Bugs & Drugs

Always refer to the Stanford Guide &/or the Green Book put out by the FAHC Infectious Disease Department (written by Dr. Grace) and available to you for free from any of the hospital pharmacies.

You'll find important, basic information on bacterial classification on the Gram Stain Compendium page. Knowing into what category your pathogens fall is crucial to choosing appropriate antibiotics, and is highly fertile ground for pimping.

The general recommendations listed on this page are just intended to get you started, particularly the antibiotic regimens we've included. Opinions vary greatly on which antibiotics are best for which infections.

This is a tricky area, and it seems everyone has their favorite pet antibiotics. You should be able to suggest something reasonable - that seems to be the basic expectation. This list should help, although it obviously won't agree with everyone. It assumes that the patient's presentation is uncomplicated. If the presentation is not a straightforward one, consult Sanford!!

Common Bug/Drug Combos by Organ System:
CSF Infections
Meningitis cultures can take 1-2 days. Empiric coverage in meantime should be  vancomycin while sensitivities are pending, then switch to ceftriaxone if sensitive.
Strep pneumoGPCceftriax, vanc if resistant
Neisseria meningitidisGNCceftriax
H. fluGNRceftriax
Listeria (uncommon)GPRamp
Consider viralEnterovirus (most common)supportive Tx
HSVAcyclovir
Fungalfluconazole or ampho

GI Infections
E. ColiGNRBactrim (only for diarrhea - check Green Book for peritonitis,cholangitis)
C. Diff (most common nosocomial GI infection)GPRFlagyl
Bacteroides FragilisGNR anaerobeFlagyl
Enterobacter Quinolone, 3rd Gen Ceph
EnterococcusGPCDouble coverage - Amp & Gent
H. pyloriTriple regimen (MOC) = metronidazole, omeprazole, clarithro
PseudomonasDouble coverage - Ceftaz & Gent

Community Acquired Pneumonias
Empiric coverage includes azithro ("Z-pack"), e-mycin. Doxycycline is an underused drug with excellent coverage for CAP's.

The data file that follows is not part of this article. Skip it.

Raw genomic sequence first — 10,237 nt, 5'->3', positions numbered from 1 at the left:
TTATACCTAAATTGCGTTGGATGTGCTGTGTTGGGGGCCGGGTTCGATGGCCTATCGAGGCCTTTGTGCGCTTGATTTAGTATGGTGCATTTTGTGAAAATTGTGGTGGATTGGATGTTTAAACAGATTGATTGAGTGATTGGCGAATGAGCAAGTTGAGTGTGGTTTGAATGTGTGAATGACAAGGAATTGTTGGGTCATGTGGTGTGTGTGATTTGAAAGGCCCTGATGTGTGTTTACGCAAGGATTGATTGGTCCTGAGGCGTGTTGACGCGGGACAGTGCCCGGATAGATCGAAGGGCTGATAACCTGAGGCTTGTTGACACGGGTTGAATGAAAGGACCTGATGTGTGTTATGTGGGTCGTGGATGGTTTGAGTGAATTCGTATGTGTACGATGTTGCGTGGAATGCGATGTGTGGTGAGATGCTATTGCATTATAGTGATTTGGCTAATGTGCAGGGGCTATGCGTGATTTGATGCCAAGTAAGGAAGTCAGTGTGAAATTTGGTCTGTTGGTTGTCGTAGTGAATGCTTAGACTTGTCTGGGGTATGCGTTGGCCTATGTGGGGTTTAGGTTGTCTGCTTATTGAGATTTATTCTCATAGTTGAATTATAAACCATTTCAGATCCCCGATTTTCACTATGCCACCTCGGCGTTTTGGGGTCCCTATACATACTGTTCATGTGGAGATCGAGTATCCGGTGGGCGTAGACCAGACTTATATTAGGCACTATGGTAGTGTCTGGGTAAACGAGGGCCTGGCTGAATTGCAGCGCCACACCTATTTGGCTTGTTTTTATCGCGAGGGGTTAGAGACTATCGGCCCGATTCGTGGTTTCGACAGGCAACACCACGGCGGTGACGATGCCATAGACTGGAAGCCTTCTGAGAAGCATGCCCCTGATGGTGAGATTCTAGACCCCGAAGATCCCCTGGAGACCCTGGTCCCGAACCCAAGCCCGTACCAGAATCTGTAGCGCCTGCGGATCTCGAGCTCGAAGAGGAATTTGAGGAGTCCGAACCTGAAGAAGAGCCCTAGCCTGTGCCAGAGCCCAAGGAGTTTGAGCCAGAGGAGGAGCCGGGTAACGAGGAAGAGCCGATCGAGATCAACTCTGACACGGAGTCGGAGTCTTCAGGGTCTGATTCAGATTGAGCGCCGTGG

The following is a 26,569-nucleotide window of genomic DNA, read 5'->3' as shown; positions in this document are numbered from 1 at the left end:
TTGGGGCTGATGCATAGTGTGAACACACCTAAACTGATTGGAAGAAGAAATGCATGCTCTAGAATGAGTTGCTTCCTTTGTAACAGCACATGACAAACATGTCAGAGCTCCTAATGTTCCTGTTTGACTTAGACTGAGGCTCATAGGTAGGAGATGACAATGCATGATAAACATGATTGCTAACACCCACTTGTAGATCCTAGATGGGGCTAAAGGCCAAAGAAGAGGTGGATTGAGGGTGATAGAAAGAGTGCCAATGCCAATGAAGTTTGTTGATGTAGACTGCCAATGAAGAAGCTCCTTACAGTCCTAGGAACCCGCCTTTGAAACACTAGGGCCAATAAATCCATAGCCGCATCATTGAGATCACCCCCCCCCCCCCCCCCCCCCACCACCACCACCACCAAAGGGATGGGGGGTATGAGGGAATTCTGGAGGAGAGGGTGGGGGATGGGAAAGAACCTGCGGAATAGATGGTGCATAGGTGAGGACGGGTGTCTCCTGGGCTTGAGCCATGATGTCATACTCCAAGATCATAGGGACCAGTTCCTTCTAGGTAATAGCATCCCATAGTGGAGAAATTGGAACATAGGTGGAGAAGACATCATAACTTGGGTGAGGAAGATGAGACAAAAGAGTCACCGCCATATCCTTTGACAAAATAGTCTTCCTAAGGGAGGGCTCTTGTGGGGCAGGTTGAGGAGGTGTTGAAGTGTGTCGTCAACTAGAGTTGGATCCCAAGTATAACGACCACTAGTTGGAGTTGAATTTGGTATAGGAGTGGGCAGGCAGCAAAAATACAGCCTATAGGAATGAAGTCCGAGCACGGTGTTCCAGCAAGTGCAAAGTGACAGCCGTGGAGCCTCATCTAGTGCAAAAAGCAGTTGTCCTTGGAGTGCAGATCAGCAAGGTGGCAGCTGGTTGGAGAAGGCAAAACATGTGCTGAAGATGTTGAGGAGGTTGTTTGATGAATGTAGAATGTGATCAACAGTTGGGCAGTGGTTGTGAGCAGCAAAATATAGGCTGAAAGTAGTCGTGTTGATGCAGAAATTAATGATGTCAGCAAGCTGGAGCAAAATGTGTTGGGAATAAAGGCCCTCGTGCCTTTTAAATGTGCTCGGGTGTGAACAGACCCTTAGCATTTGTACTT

TYPICALS
Strep pneumoGPCpen (if sensitive), doxy, any ceph (if sensitive), azithro, quinolones (except Cipro)
H. fluGNRdoxy, azithro, any ceph, others
MoraxellaGNCdoxy, azithro, any ceph, others
Klebsiella (uncommon, occurs in alcoholics)GNRdoxy, azithro, any ceph, others
ATYPICALS (slow, indolent course - "walking penumonia" - except Legionella, which packs a punch. Atypicals tend not to show up on gram stain)
MycoplasmaGNRmacrolides, doxycycline, quinolones
ChlamydiaGNRmacrolides, doxycycline, quinolones
LegionellaGNRmacrolides, doxycycline, quinolones
Virusessupportive therapy

Hospital Acquired (Nosocomial) Pneumonias
Empiric coverage includes vanco & cefazolin. If in ICU, Ceftaz is drug of choice.
StaphsGPCvanco, cephalosporins, clinda
Gram NegativesGN3rd generation ceph
PseudomonasGNRDoube coverage - Ceftaz & aminiglycoside. Can also consider piperacillin

Tuberculosis
If simply treating for positive PPD, INH x 12 months.
Proven infection 4 drug regimen.

Bronchitis
USUALLY VIRAL, so no antibiotics - treat with steam, albuterol inhaler PRN. If bacterial:
Strep PneumoGPCpen (if sensitive), doxy, any ceph (if sensitive), azithro, quinolones (except Cipro)
StaphGPCbactrim